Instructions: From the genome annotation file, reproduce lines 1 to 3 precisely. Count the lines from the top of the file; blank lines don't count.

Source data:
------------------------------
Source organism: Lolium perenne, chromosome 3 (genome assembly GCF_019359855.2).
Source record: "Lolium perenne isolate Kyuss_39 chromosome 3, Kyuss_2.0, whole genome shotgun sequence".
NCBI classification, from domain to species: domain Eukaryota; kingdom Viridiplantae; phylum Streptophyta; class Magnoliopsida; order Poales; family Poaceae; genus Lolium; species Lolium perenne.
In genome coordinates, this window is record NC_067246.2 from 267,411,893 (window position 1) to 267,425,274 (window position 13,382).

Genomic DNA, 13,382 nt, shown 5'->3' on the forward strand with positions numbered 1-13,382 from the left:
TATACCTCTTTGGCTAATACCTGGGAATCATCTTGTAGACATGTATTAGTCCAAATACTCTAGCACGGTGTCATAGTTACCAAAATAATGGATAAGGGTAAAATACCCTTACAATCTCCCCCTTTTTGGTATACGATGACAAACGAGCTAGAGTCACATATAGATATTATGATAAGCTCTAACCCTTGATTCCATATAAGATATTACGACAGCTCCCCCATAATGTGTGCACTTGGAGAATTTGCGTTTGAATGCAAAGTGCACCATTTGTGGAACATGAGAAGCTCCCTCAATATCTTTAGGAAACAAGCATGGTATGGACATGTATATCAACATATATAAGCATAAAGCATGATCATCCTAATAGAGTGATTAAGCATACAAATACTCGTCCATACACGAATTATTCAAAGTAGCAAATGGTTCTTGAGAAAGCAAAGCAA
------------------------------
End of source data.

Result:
Source organism: Lolium perenne, chromosome 3 (genome assembly GCF_019359855.2).
Source record: "Lolium perenne isolate Kyuss_39 chromosome 3, Kyuss_2.0, whole genome shotgun sequence".
NCBI classification, from domain to species: domain Eukaryota; kingdom Viridiplantae; phylum Streptophyta; class Magnoliopsida; order Poales; family Poaceae; genus Lolium; species Lolium perenne.